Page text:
Rising prices show Beijing’s supply-side reforms working
Coal, steel and nonferrous metals account for lion's share of inflationary pressure
Rising prices across Chinese factory floors and shopping centers indicate Beijing’s strenuous supply-side reforms are finally gaining traction after nearly a year in the works, as the outperforming CPI and PPI figures both help to ease concerns about the health of the world’s second-largest economy following weak export data yesterday.
The end of industrial deflation is also likely to boost overall manufacturing profitability as the two are highly correlated (see chart).
Chinese consumer prices rose at their fastest pace in four months in September with the headline CPI figure bouncing back to 1.9%, a level last seen in May, handsomely beating analysts’ expectations of 1.6%. Producer prices also rose 0.1%, turning positive for the first time in almost five years.
President Xi Jinping unveiled the grand strategy to revitalize the world’s second-largest economy through supply-side reforms at the Central Economic Work Conference last year. The plan aimed to unleash demand through winding down excess capacity and accelerating infrastructure projects.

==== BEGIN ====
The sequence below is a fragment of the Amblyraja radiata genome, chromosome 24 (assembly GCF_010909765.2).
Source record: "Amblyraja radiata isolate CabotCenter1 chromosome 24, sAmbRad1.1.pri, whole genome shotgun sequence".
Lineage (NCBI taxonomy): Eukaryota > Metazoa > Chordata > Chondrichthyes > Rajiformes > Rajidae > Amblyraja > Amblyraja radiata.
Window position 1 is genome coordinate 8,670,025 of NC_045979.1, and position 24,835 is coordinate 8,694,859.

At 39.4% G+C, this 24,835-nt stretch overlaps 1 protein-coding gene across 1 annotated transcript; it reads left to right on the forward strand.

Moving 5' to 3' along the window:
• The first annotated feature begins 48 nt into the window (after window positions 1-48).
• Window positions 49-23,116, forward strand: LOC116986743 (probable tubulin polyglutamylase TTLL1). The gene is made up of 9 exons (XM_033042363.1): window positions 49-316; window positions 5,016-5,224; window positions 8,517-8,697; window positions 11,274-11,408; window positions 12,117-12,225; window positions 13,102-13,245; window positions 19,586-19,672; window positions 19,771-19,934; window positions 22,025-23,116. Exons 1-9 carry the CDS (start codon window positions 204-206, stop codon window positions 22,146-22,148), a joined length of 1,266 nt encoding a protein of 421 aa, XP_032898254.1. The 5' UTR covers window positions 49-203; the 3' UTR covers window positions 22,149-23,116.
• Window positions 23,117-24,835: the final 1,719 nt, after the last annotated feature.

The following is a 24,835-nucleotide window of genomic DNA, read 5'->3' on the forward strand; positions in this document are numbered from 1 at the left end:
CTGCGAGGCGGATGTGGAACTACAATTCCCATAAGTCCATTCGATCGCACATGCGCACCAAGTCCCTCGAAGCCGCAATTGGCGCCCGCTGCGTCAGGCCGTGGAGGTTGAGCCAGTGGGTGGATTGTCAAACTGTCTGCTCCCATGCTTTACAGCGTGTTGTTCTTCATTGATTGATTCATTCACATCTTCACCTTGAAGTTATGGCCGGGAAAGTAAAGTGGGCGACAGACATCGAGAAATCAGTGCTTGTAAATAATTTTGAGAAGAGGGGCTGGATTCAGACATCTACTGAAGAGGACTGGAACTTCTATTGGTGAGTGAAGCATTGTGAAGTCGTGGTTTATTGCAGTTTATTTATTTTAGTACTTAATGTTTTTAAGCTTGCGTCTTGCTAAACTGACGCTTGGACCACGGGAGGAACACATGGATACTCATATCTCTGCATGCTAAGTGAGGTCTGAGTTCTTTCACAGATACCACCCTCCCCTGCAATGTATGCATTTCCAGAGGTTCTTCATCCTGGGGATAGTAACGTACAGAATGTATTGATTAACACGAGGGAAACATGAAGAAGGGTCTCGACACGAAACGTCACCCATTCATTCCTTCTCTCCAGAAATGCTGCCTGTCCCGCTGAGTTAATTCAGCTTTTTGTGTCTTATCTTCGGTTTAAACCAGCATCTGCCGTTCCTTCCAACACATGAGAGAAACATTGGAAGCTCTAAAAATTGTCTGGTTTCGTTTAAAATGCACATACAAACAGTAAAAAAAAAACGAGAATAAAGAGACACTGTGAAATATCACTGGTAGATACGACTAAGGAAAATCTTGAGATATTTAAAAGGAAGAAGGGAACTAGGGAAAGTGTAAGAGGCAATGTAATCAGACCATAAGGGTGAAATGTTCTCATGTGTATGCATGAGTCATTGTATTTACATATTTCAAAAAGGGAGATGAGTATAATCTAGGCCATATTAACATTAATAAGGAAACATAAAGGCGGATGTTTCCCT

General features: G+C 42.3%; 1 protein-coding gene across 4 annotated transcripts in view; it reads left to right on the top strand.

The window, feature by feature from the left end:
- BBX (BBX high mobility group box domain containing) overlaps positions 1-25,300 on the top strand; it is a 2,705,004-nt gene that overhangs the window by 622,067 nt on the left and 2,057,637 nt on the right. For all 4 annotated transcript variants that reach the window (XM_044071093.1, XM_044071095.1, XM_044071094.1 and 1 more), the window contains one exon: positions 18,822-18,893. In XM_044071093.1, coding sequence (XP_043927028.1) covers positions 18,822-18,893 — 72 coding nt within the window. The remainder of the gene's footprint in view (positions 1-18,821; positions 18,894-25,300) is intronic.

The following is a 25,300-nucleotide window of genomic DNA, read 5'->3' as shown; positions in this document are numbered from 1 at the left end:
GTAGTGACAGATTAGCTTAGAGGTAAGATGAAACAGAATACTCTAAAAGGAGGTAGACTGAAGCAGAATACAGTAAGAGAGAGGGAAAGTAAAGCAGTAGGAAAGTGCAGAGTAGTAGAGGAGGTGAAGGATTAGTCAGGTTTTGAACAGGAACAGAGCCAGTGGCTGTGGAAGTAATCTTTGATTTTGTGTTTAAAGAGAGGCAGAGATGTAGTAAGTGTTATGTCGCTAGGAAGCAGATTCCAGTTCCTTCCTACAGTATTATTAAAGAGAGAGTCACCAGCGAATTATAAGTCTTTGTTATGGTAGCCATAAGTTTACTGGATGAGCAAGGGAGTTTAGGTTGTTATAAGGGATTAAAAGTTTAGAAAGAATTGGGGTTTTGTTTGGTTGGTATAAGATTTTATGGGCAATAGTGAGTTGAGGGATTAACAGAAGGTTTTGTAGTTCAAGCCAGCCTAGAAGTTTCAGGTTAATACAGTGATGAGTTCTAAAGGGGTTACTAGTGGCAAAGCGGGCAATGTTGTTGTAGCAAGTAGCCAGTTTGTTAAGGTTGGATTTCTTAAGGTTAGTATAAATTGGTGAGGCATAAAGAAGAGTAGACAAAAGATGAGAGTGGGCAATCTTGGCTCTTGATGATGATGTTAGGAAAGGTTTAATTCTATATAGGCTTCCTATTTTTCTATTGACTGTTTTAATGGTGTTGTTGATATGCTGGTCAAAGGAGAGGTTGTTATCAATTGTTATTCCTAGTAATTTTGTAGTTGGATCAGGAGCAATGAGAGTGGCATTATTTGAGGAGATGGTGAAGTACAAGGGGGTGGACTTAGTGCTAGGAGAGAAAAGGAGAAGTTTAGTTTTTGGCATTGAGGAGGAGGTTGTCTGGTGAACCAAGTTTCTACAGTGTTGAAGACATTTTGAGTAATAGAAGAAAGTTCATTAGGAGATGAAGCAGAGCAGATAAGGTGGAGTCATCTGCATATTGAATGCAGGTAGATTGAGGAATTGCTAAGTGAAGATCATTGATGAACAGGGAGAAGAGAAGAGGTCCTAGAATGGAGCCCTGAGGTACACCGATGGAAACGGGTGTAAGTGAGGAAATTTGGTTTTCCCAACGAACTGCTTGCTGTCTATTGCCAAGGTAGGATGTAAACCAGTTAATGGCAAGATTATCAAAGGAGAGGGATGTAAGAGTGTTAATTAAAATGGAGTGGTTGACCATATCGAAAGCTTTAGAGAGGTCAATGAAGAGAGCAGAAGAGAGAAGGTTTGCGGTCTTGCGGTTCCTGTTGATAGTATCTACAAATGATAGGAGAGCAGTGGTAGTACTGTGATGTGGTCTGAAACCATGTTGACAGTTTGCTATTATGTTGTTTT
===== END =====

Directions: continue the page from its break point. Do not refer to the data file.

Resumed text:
The Energy Bureau plans to shutter 1,000 coal mines by the end of this year: coal is one of the industries most in focus under the reforms with a target to cut 500 million tonnes of surplus coal in the next five years.
The Producer Price Index in September gained 0.5% month-over-month, marking the fastest rate of increase since May. Price recoveries are occurring in a larger number of sectors, with 25 seeing positive price movements last month, compared with 17 in August.
The National Bureau of Statistics said that steelmaking, nonferrous metals and coal — three key sectors of supply-side reforms — contributed nearly 90% of the 90 basis point improvement in the headline PPI figure last month. On a sequential month-over-month basis, the mining sector experienced the most significant price movement, an increase of 2.9% over last month.
Upstream price recovery will likely feed through to midstream and downstream industries over time. Meanwhile, the growing benefits of supply-side reforms should also spread to the consumer space. The September CPI report shows that the substantial increase in the prices of consumer products and services was the biggest contributor to the gains last month. Noticeably, transportation and education costs jumped 2.8% and 2.1%.
Food prices were a major driving factor: vegetable prices jumped 10.7% and fruit rose 5%, as severe weather and seasonal factors affect production.
With reporting by Lin Wanxia, Poo Yee Kai & Benny Kung